Contextual Model of Psychotherapy. Wampold (2015) redefined the common factors model of psychotherapy to the contextual model to more fully articulate the relevance of the interaction between client and therapist within a specific therapeutic setting. The contextual model theorizes that there are three pathways through which psychotherapy produces benefits regardless of the espoused therapeutic orientation or school of practice. The mechanisms are linked to the relational characteristic of humans and the fundamental force of psychotherapy as an art of social or relational healing.

The first pathway that promotes wellbeing in psychotherapy is the initial relationship or connection made between the psychological counselor and clients. Clients make quick judgements about the counselors based on physical appearance and office decorations as well as other features of the therapeutic environment. The connection allows the clinician to create a foundational trust and promote a therapeutic alliance based on knowledge, time, and perceived interest to understand a client’s problem conceptually and situationally. The second pathway, supports the client’s acceptance of the explanation, treatment, and willingness to work with the therapist, creating confidence in the client that the therapy will be successful. The third pathway facilitates strong collaborative work, particularly agreement about the tasks of therapy and the likelihood of participation in the enactment of healthy actions.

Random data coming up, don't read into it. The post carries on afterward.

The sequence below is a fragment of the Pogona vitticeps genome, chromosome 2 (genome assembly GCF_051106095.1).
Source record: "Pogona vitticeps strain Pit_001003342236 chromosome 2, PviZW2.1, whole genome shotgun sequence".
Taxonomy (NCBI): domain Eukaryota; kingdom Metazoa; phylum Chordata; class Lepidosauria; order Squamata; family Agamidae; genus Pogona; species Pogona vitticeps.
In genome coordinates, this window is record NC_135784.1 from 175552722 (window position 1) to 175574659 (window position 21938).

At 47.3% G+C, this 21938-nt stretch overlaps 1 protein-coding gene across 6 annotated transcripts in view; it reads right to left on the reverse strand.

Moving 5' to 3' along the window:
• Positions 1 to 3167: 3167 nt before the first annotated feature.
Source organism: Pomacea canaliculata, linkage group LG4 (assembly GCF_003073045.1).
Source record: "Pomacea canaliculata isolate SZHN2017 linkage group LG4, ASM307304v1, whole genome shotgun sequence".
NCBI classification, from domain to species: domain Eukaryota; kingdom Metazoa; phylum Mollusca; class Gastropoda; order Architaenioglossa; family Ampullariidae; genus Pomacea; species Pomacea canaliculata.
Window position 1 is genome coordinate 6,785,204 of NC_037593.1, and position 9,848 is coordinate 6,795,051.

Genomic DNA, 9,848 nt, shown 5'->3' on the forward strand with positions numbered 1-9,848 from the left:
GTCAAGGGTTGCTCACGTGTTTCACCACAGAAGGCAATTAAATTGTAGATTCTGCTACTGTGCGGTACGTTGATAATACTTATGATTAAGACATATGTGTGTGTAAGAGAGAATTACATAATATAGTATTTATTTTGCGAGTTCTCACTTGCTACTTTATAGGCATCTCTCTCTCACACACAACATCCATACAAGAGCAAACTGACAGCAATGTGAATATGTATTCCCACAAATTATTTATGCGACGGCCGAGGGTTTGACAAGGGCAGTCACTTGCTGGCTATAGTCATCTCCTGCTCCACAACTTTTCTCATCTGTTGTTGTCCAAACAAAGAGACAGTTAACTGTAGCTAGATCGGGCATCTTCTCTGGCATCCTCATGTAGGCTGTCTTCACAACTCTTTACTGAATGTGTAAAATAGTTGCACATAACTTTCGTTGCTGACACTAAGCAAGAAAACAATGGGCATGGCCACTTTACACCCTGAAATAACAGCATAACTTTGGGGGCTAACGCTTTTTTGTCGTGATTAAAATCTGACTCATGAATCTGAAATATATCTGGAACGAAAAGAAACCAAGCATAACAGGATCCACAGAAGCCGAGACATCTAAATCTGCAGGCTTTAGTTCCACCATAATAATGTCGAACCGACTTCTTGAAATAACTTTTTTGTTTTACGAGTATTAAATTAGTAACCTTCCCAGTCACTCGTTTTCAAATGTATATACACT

Each pathway hinges on a strong therapeutic alliance because the relationship provides many clients with a nonjudgmental, nonthreatening, empathic and caring individual, which has shown to promote adaptive functioning and improve health (Wampold, 2015). Psychological counselors who apply the contextual model to psychotherapy ethically would likely take great care to protect the therapeutic alliance. They may provide ongoing psychoeducation to clients as well as use a nondirective and supportive style. The contextual model to psychotherapy suggests as Locher et al. (2019: p. 6) states an “ethical obligation to make these characteristic elements of psychotherapy, which promote the change from non-adaptive into adaptive explanations, allowing the client to feel better, function more favorably, and think more adaptively, transparent in both, therapeutic manuals and the informed consent of clients”.